With the advent of electric vehicles (EVs), a whole new supply chain is being developed to underpin the materials requirements of new battery ‘gigafactories’. However, as automakers scale up EV production, cost challenges become more problematic, especially in certain geographies with lower purchasing power. To solve this, a previously side-lined EV battery cathode material – LFP – has come to the forefront in 2020, thanks to its inherent safety, low cost, and the simplified battery pack design that it allows.
Roskill’s LFP white paper (free access for subscribers) analyses the reasons why global automakers, such as Tesla, BYD and Volkswagen, seem to have chosen LFP cathodes to power their EVs in the Chinese market, and how this trend could go well beyond China. It also analyses the possible implications on key battery materials such as cobalt, nickel, and lithium. In this process, Roskill conducted interviews with some of the companies directly involved and reached the following conclusions:
New MIIT regulations approved in May 2020 will require EVs to inhibit any fire or explosion within five minutes after a thermal runaway incident happens in battery cells. To achieve that level of protection, Chinese EVs using nickel-based chemistries such as NCM will require mitigation systems; these may include the use of fire-proof mica plates between pack and vehicle, “aerogel” segments distributed throughout the pack, or robust but heavy steel beams, among many other solutions. Such protection systems come at a monetary cost but, more importantly, an energy density cost (given their weight and volume), undoing advances in cell performance that were designed to lower pack cost and, therefore, EV prices.
To avoid these costly mitigation systems, OEMs interviewed by Roskill confirm that batteries using inherently safe LFP cathode materials would allow them to build simplified battery packs without modules, and without the otherwise necessary but voluminous safety and auxiliary components. In the last 12 months, companies such as BYD, CATL and Honeycomb (SVOLT) have revealed several pack architectures using this approach. As a result, some of these companies claimed up to 30% higher volumetric energy density, while decreasing the cost by as much as 30%, thanks to a more streamlined pack design.
LFP cathode producers explained to Roskill that the consortium managing LFP’s IP rights reached an agreement with the Chinese battery industry a decade ago in which, as long as LFP was produced and used within China, the consortium would not charge Chinese manufacturers a licensing fee. As a result, the price of Chinese LFP batteries has always been considerably lower than non-Chinese LFP batteries. However, the patents’ restrictions over LFP will start to expire in 2022. Simultaneously, the limitation of LFP exports on Chinese producers will be largely removed, along with the licensing fee for non-Chinese LFP cell producers. The removal of this IP barrier could become the largest opportunity for LFP-based Li-ion batteries to rapidly gain market share in the EV market outside China.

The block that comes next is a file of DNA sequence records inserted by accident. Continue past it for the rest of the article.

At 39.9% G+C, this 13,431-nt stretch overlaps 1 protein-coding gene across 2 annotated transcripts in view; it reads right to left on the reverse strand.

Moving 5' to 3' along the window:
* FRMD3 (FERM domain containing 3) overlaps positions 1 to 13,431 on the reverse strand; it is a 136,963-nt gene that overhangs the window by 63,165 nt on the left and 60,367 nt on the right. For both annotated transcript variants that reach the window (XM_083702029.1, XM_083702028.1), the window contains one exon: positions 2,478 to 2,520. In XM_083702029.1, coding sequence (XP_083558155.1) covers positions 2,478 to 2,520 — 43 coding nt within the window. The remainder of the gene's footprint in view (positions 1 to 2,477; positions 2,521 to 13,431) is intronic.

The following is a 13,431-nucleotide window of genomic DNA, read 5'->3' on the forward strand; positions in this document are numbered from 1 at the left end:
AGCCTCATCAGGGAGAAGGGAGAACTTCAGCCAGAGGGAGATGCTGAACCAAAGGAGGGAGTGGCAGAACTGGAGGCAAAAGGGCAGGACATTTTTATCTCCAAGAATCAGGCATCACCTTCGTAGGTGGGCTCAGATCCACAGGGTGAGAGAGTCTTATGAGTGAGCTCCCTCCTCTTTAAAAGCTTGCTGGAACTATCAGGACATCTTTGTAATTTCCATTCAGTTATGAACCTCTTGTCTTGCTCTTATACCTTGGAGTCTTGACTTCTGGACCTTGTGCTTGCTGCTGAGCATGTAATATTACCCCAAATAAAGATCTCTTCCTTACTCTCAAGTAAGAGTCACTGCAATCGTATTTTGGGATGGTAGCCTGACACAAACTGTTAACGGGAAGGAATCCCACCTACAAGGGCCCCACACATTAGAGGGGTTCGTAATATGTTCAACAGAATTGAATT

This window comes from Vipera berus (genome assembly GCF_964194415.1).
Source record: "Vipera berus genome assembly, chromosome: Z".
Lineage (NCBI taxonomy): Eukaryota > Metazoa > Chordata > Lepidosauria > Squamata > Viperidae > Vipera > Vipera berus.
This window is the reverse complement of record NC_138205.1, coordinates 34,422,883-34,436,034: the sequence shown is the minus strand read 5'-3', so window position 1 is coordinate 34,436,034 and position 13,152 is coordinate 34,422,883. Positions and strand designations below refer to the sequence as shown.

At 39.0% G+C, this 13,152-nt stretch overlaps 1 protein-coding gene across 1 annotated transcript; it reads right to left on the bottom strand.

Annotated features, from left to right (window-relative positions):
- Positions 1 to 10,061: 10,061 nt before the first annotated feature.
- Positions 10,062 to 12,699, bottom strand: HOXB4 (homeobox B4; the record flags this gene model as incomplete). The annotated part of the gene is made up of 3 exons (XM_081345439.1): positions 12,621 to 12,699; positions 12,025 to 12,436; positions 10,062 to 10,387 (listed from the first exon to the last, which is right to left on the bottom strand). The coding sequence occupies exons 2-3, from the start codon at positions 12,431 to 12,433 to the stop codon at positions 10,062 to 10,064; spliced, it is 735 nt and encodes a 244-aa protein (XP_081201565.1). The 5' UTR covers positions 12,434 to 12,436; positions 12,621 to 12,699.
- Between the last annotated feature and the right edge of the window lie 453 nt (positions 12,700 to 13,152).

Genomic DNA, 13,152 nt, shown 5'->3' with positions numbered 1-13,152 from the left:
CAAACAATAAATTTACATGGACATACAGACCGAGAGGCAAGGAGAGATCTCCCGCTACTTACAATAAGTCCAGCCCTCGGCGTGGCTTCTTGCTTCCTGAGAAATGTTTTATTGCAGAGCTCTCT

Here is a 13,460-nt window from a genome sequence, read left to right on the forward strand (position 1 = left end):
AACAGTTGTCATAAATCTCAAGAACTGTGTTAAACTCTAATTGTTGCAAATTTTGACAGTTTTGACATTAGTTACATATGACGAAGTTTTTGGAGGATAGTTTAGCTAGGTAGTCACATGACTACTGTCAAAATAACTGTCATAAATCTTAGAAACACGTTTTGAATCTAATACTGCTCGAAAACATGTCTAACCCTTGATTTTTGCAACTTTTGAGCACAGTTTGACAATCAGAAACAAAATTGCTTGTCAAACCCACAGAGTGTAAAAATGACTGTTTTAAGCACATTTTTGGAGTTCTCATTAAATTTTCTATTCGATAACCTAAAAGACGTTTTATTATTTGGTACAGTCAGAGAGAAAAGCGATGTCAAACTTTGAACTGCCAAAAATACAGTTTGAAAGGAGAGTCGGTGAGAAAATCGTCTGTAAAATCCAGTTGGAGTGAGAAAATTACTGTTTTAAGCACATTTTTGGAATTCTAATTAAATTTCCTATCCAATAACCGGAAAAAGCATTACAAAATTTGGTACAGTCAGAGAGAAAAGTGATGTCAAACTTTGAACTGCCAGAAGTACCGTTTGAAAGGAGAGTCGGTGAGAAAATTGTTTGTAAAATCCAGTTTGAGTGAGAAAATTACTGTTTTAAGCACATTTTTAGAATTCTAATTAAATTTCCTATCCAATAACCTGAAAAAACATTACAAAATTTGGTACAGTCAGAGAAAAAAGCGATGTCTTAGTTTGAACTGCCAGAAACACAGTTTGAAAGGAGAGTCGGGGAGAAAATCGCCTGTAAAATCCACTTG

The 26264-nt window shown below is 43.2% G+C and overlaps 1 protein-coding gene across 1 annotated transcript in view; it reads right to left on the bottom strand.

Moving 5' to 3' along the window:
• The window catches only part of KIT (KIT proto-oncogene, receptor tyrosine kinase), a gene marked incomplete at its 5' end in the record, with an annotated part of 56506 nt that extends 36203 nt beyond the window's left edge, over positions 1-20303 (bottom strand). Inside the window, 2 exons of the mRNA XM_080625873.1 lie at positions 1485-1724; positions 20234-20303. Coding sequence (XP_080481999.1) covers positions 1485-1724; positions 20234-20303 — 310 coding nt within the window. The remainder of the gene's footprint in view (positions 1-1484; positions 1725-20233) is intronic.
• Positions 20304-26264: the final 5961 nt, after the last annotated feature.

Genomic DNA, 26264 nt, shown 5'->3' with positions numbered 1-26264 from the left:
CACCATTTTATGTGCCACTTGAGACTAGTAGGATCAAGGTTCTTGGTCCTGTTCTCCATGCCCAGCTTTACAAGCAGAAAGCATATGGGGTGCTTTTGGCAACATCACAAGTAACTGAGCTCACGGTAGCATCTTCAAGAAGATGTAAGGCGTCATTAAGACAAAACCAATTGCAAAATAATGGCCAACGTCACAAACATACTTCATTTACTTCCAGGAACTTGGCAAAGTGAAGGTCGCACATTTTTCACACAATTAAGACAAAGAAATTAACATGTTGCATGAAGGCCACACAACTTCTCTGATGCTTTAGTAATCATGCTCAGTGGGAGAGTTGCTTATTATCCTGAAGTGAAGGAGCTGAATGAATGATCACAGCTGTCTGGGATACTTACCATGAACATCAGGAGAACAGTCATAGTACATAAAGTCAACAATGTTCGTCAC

Cobalt price rises in 2018 made the cathode cost on a 50kWh battery pack move up 13-28% y-on-y. Although the cost impact at total vehicle level was much smaller, at 4-7%, this change could wipe out the margin obtained in smaller mass-market cars. In comparison, the cost of LFP moved just 1% y-on-y in the same period, with a marginal effect on total car cost.
Although several initiatives to control and certify cobalt mined without child-labour or artisanal mining exist today, it remains difficult to control other parameters such as the environmental impact of those mines, or corruption practices related to cobalt extraction in the DRC. These environmental, social, and governance (ESG) concerns, coupled with the fact that around 25% of global cobalt reserves could be depleted by 2030 (even when considering ultra-high nickel chemistries and cobalt recycling), pose a significant risk to supply chain disruptions.
Although some stakeholders and researchers believe that the resurgence of LFP batteries will be a short-lived trend, LFP could become an industry standard in urban EVs (A-B car segments) and perhaps in compact EVs (C-D car segments). This could be especially true in countries with lower purchasing power. To show the implications of these possible trends, Roskill has modelled the impact of a higher penetration of LFP batteries in its base-case EV forecast. A displacement of between 9% and 25% in both cobalt and nickel demand could be experienced by the end of the decade, depending on the regional split of LFP penetration, with an evident shift in the demand for lithium compounds (LiOH vs. Li2CO3).
Given that 95% of LFP cathode manufacturing is produced in China, and that LFP module-less technologies allow carmakers to lower their vehicle price tags, it is likely that LFP will be a growing trend – albeit confined to the Chinese auto industry until at least 2022. This is shown clearly in the strategy followed by carmakers such as BYD, Tesla, Volkswagen (with stakes in Guoxuan/Gotion High Tech), and possibly Toyota (in its collaboration with LFP market leader BYD). However, beyond 2022, a window of opportunity opens for LFP materials, with the expiration of the LFP patents and licensing rights.
Technology breakthroughs, until then, are nevertheless to be expected. Development of nickel-based cathodes with 1-5% cobalt loadings or no cobalt at all are present in the technology roadmaps of most European and North American automakers and their cell suppliers. In any case, LFP should be considered as a complementary or refuge material in addition to high-nickel chemistries. While LFP could power urban and some larger vehicles in the C-D car segments, nickel-based cathode will continue to be the go-to option for most automakers offering driving ranges over 400-500Km or performance vehicles.